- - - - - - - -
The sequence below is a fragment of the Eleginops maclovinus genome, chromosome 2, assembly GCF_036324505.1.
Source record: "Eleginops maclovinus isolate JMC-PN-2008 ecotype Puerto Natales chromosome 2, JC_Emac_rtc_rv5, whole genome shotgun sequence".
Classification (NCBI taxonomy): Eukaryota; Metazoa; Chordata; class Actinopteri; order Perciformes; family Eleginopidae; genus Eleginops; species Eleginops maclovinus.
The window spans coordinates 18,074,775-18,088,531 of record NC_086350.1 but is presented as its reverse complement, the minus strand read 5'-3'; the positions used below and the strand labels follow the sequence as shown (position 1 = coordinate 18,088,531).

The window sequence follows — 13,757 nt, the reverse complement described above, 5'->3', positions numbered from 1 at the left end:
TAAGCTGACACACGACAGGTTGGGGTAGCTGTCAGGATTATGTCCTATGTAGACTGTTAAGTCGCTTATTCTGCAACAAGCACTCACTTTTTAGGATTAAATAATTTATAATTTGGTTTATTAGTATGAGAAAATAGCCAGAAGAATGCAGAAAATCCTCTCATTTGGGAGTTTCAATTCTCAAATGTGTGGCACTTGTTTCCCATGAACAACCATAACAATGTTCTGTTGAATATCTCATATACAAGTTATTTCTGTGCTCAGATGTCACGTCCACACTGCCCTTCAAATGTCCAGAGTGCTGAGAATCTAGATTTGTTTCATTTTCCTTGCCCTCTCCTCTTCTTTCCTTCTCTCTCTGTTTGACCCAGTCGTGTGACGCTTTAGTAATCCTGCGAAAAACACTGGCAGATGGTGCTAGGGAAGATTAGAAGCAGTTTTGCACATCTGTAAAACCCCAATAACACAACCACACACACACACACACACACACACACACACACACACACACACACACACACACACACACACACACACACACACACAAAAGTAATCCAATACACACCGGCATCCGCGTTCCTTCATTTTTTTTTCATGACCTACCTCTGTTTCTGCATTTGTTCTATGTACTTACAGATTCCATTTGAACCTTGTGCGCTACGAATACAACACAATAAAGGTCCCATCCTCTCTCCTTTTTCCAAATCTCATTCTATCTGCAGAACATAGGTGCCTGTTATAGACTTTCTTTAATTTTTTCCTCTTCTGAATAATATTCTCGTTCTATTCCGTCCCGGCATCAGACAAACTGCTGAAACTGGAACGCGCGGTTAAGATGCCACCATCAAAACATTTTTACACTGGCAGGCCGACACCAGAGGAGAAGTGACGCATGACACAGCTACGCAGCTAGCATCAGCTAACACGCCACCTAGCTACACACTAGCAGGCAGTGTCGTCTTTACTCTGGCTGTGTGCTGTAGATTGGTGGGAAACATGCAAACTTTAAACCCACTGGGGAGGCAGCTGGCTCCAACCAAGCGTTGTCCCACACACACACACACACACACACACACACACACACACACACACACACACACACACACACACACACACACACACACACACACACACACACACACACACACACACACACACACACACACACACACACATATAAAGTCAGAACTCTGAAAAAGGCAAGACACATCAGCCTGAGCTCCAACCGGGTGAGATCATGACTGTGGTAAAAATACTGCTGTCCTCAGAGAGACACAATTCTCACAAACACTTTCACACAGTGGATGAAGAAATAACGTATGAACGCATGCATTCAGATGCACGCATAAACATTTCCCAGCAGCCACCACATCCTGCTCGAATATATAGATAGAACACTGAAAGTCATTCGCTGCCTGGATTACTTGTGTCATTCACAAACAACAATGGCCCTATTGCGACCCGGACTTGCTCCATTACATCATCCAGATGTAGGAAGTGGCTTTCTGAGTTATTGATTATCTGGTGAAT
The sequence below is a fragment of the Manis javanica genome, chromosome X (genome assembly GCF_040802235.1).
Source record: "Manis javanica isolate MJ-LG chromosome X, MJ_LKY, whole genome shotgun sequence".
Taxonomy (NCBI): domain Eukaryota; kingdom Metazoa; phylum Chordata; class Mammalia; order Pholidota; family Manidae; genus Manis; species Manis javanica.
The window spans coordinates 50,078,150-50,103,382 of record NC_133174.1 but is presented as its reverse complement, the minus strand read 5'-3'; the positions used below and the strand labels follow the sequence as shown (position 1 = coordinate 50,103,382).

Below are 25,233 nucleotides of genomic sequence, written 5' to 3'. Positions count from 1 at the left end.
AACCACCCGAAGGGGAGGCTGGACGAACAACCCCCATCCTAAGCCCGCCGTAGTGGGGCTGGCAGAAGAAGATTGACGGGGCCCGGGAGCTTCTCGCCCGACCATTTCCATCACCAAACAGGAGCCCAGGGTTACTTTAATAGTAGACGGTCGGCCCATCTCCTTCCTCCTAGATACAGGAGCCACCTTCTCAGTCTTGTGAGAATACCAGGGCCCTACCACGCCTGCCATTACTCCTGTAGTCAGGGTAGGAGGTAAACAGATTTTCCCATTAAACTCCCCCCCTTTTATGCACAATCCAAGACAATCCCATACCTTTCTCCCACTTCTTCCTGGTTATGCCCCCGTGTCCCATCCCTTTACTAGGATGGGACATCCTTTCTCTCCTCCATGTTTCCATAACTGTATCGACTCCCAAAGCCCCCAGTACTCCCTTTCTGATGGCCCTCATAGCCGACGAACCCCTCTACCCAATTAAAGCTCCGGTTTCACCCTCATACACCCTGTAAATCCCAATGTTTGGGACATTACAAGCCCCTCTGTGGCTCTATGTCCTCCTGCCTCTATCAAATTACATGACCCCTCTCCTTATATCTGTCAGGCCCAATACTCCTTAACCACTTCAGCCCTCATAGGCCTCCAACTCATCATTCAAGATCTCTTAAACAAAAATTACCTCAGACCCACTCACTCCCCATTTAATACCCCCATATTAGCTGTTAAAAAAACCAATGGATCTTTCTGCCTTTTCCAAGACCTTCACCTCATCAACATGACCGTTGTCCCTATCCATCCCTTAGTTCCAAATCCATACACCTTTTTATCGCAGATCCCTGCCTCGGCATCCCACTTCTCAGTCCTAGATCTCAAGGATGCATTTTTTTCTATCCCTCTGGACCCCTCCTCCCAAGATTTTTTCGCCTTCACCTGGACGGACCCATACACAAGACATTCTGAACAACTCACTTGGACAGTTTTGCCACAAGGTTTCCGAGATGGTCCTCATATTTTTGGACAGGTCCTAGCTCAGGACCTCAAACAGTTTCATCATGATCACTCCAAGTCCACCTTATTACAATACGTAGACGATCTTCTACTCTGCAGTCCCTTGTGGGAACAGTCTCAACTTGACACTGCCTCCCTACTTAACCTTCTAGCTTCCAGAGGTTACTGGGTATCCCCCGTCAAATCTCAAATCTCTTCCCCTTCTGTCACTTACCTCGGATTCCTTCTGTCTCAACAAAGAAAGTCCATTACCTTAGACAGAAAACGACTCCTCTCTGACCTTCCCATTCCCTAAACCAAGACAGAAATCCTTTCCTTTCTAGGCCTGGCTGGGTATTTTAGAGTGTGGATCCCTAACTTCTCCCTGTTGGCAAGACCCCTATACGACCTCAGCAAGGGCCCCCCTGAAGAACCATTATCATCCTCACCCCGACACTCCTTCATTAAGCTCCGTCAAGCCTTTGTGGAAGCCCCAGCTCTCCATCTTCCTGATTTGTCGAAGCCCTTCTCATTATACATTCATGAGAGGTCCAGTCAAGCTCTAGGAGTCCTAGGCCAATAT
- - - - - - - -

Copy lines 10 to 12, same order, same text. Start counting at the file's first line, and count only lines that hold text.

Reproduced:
The window spans coordinates 50,078,150-50,103,382 of record NC_133174.1 but is presented as its reverse complement, the minus strand read 5'-3'; the positions used below and the strand labels follow the sequence as shown (position 1 = coordinate 50,103,382).

Below are 25,233 nucleotides of genomic sequence, written 5' to 3'. Positions count from 1 at the left end.
AACCACCCGAAGGGGAGGCTGGACGAACAACCCCCATCCTAAGCCCGCCGTAGTGGGGCTGGCAGAAGAAGATTGACGGGGCCCGGGAGCTTCTCGCCCGACCATTTCCATCACCAAACAGGAGCCCAGGGTTACTTTAATAGTAGACGGTCGGCCCATCTCCTTCCTCCTAGATACAGGAGCCACCTTCTCAGTCTTGTGAGAATACCAGGGCCCTACCACGCCTGCCATTACTCCTGTAGTCAGGGTAGGAGGTAAACAGATTTTCCCATTAAACTCCCCCCCTTTTATGCACAATCCAAGACAATCCCATACCTTTCTCCCACTTCTTCCTGGTTATGCCCCCGTGTCCCATCCCTTTACTAGGATGGGACATCCTTTCTCTCCTCCATGTTTCCATAACTGTATCGACTCCCAAAGCCCCCAGTACTCCCTTTCTGATGGCCCTCATAGCCGACGAACCCCTCTACCCAATTAAAGCTCCGGTTTCACCCTCATACACCCTGTAAATCCCAATGTTTGGGACATTACAAGCCCCTCTGTGGCTCTATGTCCTCCTGCCTCTATCAAATTACATGACCCCTCTCCTTATATCTGTCAGGCCCAATACTCCTTAACCACTTCAGCCCTCATAGGCCTCCAACTCATCATTCAAGATCTCTTAAACAAAAATTACCTCAGACCCACTCACTCCCCATTTAATACCCCCATATTAGCTGTTAAAAAAACCAATGGATCTTTCTGCCTTTTCCAAGACCTTCACCTCATCAACATGACCGTTGTCCCTATCCATCCCTTAGTTCCAAATCCATACACCTTTTTATCGCAGATCCCTGCCTCGGCATCCCACTTCTCAGTCCTAGATCTCAAGGATGCATTTTTTTCTATCCCTCTGGACCCCTCCTCCCAAGATTTTTTCGCCTTCACCTGGACGGACCCATACACAAGACATTCTGAACAACTCACTTGGACAGTTTTGCCACAAGGTTTCCGAGATGGTCCTCATATTTTTGGACAGGTCCTAGCTCAGGACCTCAAACAGTTTCATCATGATCACTCCAAGTCCACCTTATTACAATACGTAGACGATCTTCTACTCTGCAGTCCCTTGTGGGAACAGTCTCAACTTGACACTGCCTCCCTACTTAACCTTCTAGCTTCCAGAGGTTACTGGGTATCCCCCGTCAAATCTCAAATCTCTTCCCCTTCTGTCACTTACCTCGGATTCCTTCTGTCTCAACAAAGAAAGTCCATTACCTTAGACAGAAAACGACTCCTCTCTGACCTTCCCATTCCCTAAACCAAGACAGAAATCCTTTCCTTTCTAGGCCTGGCTGGGTATTTTAGAGTGTGGATCCCTAACTTCTCCCTGTTGGCAAGACCCCTATACGACCTCAGCAAGGGCCCCCCTGAAGAACCATTATCATCCTCACCCCGACACTCCTTCATTAAGCTCCGTCAAGCCTTTGTGGAAGCCCCAGCTCTCCATCTTCCTGATTTGTCGAAGCCCTTCTCATTATACATTCATGAGAGGTCCAGTCAAGCTCTAGGAGTCCTAGGCCAATAT